(Reuters) - At least three private equity firms are planning to bid for a clutch of GlaxoSmithKline’s (GSK.L) non-prescription products, expecting limited competition from rival large pharma groups, people familiar with the process said.
Advent International, Cinven CINV.UL and Warburg Pincus WP.UL are among firms considering bids for the over-the-counter (OTC) products, which include painkillers and vitamin supplements, people said.
GSK, Britain’s biggest drugmaker, said in February it planned to sell several non-core products with combined sales of around 500 million pounds ($817 million), representing about 10 percent of its total consumer healthcare business.
Advent is seen having an advantage over its rivals because it counts former GSK chief executive Jean-Pierre Garnier among its group of operating partners — senior advisers who advise on potential deals and portfolio company development.
Non-binding bids are due on August 8, the people added.
GSK Chief Executive Andrew Witty said on Tuesday, when presenting Q2 results, that the auction of non-core brands was proceeding “on track” and the sale was expected to close in the fourth quarter.
He said there was interest from both private equity and strategic buyers, and GSK would take a pragmatic view about selecting those bidders offering best value for GSK’s shareholders.
Non-prescription medicines are a major focus for a number of GSK’s rivals, including Sanofi (SASY.PA), Novartis NOVN.VX and Johnson & Johnson (JNJ.N), some of whom may want to pick up assets now on the block.
But rival firms are unlikely to want to buy all the brands on offer, and some have doubts about diet pill Alli that accounts for around one third of sales for the portfolio marked for disposal.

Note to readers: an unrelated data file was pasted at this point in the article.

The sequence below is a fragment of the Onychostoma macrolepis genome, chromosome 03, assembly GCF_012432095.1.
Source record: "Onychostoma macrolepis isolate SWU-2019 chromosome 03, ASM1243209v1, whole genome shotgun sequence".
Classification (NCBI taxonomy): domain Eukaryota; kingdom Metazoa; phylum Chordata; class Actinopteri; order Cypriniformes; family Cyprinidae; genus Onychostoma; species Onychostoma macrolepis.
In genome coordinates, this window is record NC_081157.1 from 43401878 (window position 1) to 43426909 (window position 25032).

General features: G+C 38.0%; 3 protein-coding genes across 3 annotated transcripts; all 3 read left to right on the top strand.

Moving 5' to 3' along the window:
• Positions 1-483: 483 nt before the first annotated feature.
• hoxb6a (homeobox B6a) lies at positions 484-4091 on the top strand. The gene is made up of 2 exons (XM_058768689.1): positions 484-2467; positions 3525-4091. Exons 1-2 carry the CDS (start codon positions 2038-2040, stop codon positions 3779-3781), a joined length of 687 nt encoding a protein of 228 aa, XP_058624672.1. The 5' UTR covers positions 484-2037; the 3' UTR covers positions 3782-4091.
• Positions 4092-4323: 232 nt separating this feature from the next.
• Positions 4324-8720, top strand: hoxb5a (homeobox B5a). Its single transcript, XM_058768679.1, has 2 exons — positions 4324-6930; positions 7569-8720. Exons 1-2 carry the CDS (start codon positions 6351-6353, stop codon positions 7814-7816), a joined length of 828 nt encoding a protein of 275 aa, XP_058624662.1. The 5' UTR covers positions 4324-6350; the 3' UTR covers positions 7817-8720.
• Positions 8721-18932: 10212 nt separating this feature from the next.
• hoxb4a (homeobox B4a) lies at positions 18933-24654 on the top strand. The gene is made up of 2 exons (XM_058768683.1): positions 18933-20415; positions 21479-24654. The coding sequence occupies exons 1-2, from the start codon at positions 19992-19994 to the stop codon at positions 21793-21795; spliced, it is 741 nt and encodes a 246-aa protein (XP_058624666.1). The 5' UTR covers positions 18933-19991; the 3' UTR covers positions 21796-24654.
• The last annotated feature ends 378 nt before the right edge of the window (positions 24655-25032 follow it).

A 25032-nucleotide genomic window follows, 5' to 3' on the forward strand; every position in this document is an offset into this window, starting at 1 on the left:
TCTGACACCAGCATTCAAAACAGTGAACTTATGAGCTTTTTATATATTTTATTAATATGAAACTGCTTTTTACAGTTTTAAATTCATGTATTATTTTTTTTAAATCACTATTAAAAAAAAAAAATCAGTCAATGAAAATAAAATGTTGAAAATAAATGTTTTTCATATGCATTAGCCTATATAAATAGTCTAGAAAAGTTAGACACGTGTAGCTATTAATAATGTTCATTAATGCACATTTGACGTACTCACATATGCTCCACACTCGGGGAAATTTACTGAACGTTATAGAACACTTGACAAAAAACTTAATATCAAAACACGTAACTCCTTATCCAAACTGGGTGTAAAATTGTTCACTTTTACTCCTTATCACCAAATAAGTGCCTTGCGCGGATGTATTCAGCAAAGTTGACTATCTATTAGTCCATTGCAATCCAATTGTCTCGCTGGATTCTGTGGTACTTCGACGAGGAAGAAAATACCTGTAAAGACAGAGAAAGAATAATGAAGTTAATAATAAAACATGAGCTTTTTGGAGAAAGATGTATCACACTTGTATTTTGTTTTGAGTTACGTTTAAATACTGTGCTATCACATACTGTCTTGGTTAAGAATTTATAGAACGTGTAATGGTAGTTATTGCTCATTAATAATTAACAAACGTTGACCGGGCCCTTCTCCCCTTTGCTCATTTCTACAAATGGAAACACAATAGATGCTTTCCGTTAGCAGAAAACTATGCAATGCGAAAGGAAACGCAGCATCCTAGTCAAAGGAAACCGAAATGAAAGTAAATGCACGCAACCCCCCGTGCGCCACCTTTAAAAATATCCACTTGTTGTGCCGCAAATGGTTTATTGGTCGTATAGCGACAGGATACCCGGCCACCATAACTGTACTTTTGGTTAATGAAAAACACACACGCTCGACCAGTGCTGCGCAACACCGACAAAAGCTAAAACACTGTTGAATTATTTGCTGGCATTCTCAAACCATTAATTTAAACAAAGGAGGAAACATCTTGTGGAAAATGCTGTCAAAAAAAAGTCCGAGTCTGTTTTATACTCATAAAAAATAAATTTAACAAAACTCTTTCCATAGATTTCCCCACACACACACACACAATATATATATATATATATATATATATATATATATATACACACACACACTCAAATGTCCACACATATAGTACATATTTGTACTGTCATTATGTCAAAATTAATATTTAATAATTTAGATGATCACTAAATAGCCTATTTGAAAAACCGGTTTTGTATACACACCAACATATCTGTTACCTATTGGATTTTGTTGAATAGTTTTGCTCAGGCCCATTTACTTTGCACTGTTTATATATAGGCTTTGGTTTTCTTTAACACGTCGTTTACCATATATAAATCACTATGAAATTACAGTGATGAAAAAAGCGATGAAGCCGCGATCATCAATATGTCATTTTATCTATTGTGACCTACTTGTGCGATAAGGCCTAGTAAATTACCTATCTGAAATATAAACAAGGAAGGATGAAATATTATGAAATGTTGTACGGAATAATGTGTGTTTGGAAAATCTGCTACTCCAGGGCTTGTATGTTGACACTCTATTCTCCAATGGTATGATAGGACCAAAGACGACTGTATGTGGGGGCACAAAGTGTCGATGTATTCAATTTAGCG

Industry analysts had initially estimated the products could fetch 3-4 times sales, implying a price tag of 1.5-2 billion pounds ($2.4-3.3 billion).
But some now believe the price could be less, given uncertainty about prospects for Alli, launched four years ago. It had a strong start but sales fell in 2010, when the product was tarnished by rare reports of liver injury.
Potential private equity buyers are also uncertain about the costs of carving the non-core products out of GSK, people said.
“It’s a tough portfolio and it’s not clear it has any coherence other than being stuff that GSK doesn’t want,” said one of the people.
Consumer healthcare is a favored investment sector for private equity players, who like the defensive nature of a business that has stable cash flows.
Despite the divestment, consumer healthcare will stay a priority area for GSK, which aims to focus its efforts on successful top-selling brands like Sensodyne toothpaste and nutritional drink Horlicks.
Faced with slowing sales growth and a squeeze on margins, many pharmaceutical companies are looking to divest non-core businesses to improve their financial performance.
GSK’s British rival AstraZeneca (AZN.L) recently sold its Astra Tech dental unit for $1.8 billion to Dentsply International (XRAY.O), while Pfizer (PFE.N) is embarking on the sector’s most far-reaching divestment program with plans to sell or spin off its animal health and nutrition units.
The private equity firms mentioned in this article declined to comment, while GSK had no further comment on the progress of the auction beyond Witty’s remarks on Tuesday.
Reporting by Simon Meads and Ben Hirschler, editing by Jane Merriman